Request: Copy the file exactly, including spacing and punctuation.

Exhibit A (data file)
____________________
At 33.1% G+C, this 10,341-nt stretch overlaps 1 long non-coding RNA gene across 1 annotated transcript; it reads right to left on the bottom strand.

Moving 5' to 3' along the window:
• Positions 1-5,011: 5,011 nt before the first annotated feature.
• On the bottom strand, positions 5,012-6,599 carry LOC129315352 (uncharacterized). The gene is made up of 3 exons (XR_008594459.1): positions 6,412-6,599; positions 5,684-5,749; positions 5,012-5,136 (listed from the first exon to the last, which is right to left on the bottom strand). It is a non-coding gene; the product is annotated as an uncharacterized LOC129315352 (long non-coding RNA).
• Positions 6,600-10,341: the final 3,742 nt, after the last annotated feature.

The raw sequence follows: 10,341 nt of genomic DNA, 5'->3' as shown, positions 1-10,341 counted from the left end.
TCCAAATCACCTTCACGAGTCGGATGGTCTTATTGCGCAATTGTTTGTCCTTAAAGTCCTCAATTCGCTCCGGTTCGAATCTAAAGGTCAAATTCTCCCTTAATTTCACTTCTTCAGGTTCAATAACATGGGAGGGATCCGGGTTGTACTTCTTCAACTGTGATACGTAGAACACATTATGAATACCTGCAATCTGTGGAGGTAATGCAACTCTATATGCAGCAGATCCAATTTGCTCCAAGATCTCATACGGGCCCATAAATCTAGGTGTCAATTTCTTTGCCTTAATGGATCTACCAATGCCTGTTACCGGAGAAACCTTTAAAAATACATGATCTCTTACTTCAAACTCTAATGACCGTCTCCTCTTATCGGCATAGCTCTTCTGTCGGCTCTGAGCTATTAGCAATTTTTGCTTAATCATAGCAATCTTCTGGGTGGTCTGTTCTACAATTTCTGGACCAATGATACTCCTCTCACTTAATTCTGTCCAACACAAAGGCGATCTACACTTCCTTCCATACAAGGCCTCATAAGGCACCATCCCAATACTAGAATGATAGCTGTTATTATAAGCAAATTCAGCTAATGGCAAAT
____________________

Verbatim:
At 33.1% G+C, this 10,341-nt stretch overlaps 1 long non-coding RNA gene across 1 annotated transcript; it reads right to left on the bottom strand.

Moving 5' to 3' along the window:
• Positions 1-5,011: 5,011 nt before the first annotated feature.
• On the bottom strand, positions 5,012-6,599 carry LOC129315352 (uncharacterized). The gene is made up of 3 exons (XR_008594459.1): positions 6,412-6,599; positions 5,684-5,749; positions 5,012-5,136 (listed from the first exon to the last, which is right to left on the bottom strand). It is a non-coding gene; the product is annotated as an uncharacterized LOC129315352 (long non-coding RNA).
• Positions 6,600-10,341: the final 3,742 nt, after the last annotated feature.

The raw sequence follows: 10,341 nt of genomic DNA, 5'->3' as shown, positions 1-10,341 counted from the left end.
TCCAAATCACCTTCACGAGTCGGATGGTCTTATTGCGCAATTGTTTGTCCTTAAAGTCCTCAATTCGCTCCGGTTCGAATCTAAAGGTCAAATTCTCCCTTAATTTCACTTCTTCAGGTTCAATAACATGGGAGGGATCCGGGTTGTACTTCTTCAACTGTGATACGTAGAACACATTATGAATACCTGCAATCTGTGGAGGTAATGCAACTCTATATGCAGCAGATCCAATTTGCTCCAAGATCTCATACGGGCCCATAAATCTAGGTGTCAATTTCTTTGCCTTAATGGATCTACCAATGCCTGTTACCGGAGAAACCTTTAAAAATACATGATCTCTTACTTCAAACTCTAATGACCGTCTCCTCTTATCGGCATAGCTCTTCTGTCGGCTCTGAGCTATTAGCAATTTTTGCTTAATCATAGCAATCTTCTGGGTGGTCTGTTCTACAATTTCTGGACCAATGATACTCCTCTCACTTAATTCTGTCCAACACAAAGGCGATCTACACTTCCTTCCATACAAGGCCTCATAAGGCACCATCCCAATACTAGAATGATAGCTGTTATTATAAGCAAATTCAGCTAATGGCAAAT